Selena Forever

The Selena Trial

The Houston Chronicles Files

Both sides in Selena case finish

Closing arguments planned for Monday

By PATTY REINERT Copyright 1995 Houston Chronicle

9:00 PM 10/20/1995

Lawyers for accused murderer Yolanda Saldivar called five witnesses to testify Friday, went to lunch and then abruptly announced they were finished. Throughout the two-week trial, defense attorneys had hinted they might call the father and manager of slain Tejano star Selena to the witness stand. But they concluded their case without calling Abraham Quintanilla Jr. or the defendant. Closing arguments are set for Monday, after which jurors will begin deciding the case. Saldivar, 35, founded the Selena Fan Club and later worked closely with the singer in her two boutiques.

She admits shooting Selena Quintanilla Perez in the back at a Corpus Christi motel March 31, but said it happened accidentally while she was trying to commit suicide. After the state wrapped up its case Friday morning, defense attorney Doug Tinker began calling witnesses, starting with the first person to dial 911 when a mortally wounded Selena stumbled into the lobby of the Days Inn, begging for help and naming her killer before collapsing. Barbara Schultz, who manages the motel, contradicted earlier testimony by former front desk clerk Shawna Vela, who told jurors last week that Selena had screamed for someone to lock the doors and call police.

Vela, who never went back to work after the day Selena was shot, cried on the stand as she quoted the singer as saying, "Lock the doors because she'll shoot me again." But Schultz, who was not questioned by police until months after the shooting and was never called as a prosecution witness, testified Friday that she believed Vela had lied on the witness stand. "From the time (Selena) entered the door until the time she fell down on the floor, the only thing I heard her say was, `Help me. Help me. I've been shot,'" Schultz said. "The only thing I heard Selena say when she was on the floor wasn't really a word. It was a moan." Told of Vela's testimony, Schultz said, "In my opinion she would not be telling the truth." She did not elaborate and lawyers did not press her.

After Schultz testified she did not hear Selena say anything about locking the doors or calling police, Nueces County District Attorney Carlos Valdez asked sarcastically, "Did you hear her say, `Help me. Help me. I've been involved in an accident?' " Ruben DeLeon, the motel's sales director, also was called to repeat earlier testimony. DeLeon, who knelt beside Selena as both Schultz and Vela were calling 911, agreed that the singer never asked them to lock the doors or call police. Tinker also recalled Detective Paul Rivera, who took Saldivar's confession at police headquarters after she ended a 91/2-hour standoff in a pickup in the motel parking lot. During the standoff, Saldivar held a gun to her temple and repeatedly threatened to kill herself, saying over and over that she never meant to hurt Selena.

At the police station later that night, Saldivar contends -- and a Texas Ranger agrees -- she told Rivera and another policeman that the shooting was accidental. Before signing the confession, Saldivar complained it was incomplete, telling Rivera he left out the word "accidentally." Ranger Robert Garza testified earlier that he was at first uncomfortable with the omissions and that he later expressed his concerns to Rivera, who told him Saldivar was a "cold-blooded" murderer trying to twist her story after admitting intentionally killing Selena. Garza said he was satisfied with that because murder suspects often offer several excuses before police get them to admit their crimes.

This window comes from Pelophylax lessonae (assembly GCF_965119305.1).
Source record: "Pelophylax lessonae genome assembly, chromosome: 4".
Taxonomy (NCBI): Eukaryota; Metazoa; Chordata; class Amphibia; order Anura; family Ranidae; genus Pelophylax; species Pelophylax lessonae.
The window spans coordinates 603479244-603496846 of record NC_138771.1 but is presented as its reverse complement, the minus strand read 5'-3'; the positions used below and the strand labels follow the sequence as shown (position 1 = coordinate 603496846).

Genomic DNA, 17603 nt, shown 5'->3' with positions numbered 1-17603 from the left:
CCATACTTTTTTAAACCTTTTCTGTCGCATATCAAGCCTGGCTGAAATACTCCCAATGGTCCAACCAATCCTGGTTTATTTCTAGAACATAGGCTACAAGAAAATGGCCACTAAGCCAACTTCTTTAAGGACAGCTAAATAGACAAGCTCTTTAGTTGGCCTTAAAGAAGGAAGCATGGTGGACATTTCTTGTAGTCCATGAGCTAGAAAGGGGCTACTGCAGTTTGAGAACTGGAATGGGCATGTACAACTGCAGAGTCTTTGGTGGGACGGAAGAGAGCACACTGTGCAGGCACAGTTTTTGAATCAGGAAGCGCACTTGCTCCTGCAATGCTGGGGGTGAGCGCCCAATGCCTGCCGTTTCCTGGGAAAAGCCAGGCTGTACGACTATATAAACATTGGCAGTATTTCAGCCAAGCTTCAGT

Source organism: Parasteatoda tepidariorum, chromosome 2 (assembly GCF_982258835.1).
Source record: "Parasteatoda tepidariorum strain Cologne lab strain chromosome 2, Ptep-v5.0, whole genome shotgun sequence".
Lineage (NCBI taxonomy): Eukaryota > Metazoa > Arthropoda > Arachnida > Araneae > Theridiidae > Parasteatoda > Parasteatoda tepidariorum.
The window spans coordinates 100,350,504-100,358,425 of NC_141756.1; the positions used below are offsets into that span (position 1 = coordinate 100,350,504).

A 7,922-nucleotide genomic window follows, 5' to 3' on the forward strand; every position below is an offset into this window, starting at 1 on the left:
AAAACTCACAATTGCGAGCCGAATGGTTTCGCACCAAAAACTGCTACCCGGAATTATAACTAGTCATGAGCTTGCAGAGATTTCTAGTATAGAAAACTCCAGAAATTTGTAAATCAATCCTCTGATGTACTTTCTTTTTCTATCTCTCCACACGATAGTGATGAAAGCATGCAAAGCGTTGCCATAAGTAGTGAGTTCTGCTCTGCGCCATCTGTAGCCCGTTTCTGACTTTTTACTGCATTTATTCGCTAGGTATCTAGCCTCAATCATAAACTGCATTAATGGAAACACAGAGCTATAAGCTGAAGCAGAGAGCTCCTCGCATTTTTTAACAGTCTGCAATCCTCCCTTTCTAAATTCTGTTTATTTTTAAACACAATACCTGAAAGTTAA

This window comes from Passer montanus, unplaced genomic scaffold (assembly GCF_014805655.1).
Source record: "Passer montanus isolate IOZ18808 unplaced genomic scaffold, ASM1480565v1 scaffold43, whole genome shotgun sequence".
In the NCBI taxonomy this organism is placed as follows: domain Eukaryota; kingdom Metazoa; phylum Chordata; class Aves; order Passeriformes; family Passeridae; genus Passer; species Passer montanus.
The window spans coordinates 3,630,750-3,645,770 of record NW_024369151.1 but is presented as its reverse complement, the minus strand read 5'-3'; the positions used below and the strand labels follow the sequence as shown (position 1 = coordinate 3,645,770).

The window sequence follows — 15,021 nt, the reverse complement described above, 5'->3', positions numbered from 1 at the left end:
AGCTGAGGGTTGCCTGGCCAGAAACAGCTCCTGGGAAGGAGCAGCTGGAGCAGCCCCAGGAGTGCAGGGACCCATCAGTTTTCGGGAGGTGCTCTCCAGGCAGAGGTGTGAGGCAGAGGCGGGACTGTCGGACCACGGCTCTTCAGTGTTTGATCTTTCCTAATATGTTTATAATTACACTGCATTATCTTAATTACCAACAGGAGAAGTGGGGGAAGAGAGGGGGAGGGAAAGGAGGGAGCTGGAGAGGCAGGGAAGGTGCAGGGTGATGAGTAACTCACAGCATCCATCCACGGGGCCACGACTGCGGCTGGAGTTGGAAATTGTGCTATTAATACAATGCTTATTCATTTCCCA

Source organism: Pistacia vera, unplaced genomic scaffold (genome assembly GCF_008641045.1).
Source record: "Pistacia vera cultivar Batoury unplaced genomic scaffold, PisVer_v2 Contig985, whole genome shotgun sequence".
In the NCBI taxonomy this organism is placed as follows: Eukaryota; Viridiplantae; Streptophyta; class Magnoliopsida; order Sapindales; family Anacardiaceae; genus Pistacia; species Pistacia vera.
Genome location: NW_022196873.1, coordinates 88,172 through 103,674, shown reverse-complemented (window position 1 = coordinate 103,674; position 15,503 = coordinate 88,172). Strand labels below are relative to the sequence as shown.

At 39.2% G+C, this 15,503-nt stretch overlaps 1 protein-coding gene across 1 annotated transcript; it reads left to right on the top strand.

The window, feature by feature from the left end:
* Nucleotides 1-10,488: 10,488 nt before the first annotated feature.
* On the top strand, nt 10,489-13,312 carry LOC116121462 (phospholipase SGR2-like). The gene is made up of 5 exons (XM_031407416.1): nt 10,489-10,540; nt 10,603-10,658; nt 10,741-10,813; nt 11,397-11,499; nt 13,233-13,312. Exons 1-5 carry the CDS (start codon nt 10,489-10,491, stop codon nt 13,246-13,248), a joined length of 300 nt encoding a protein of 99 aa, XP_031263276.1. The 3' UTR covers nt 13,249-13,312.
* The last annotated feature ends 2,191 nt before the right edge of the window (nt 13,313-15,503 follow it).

Confronted with Garza's testimony on Friday, Rivera denied he made those comments to the Ranger. He insisted Saldivar never told him the shooting was an accident. "I never heard her say that," he said. The only time she talked about threatening suicide or gestured that she had the gun to her own head was when she told him about her standoff, he said. He conceded he knew police negotiators had taped their conversations as they tried to get Saldivar to give herself up, but said he never asked for the tapes during his investigation. "I don't have access to them," he said. "It's confidential information. They keep them and don't let anybody see them." The tapes, which were played in court, contain six hours of conversations between Saldivar and police negotiators.

Throughout, Saldivar is threatening to commit suicide and occasionally wails that she was trying to kill herself when the gun went off and hit Selena. The defense attorney also tried to discredit Rivera by asking him about his associations with the Quintanilla family and why he hung a poster of the slain singer -- a gift from her family -- in his cubicle at the police station. Rivera strongly denied knowing Selena or her family before he was assigned to the case and insisted he never worked as a security guard at her concerts. "I never met Selena in person," he said. "The only time I ever saw her in person was when she was at the morgue." After calling his last witness, and with the jury gone for the day, Tinker had one more surprise. He told prosecutors and state

District Judge Mike Westergren he wants jurors to consider only the murder charge, rather than allowing them to contemplate less-serious charges. That would mean jurors would have to acquit Saldivar if they believe the shooting was an accident, rather than convict her of manslaughter or some other reduced charge.

A murder conviction carries up to a life prison sentence. Defense lawyer Fred Hagans, who is assisting Tinker, explained later that he feels the defense had discredited several prosecution witnesses. "If you don't believe those witnesses," he said, "why should she spend any time in jail?" A final decision on what charges the jury will consider is expected from the judge Monday morning.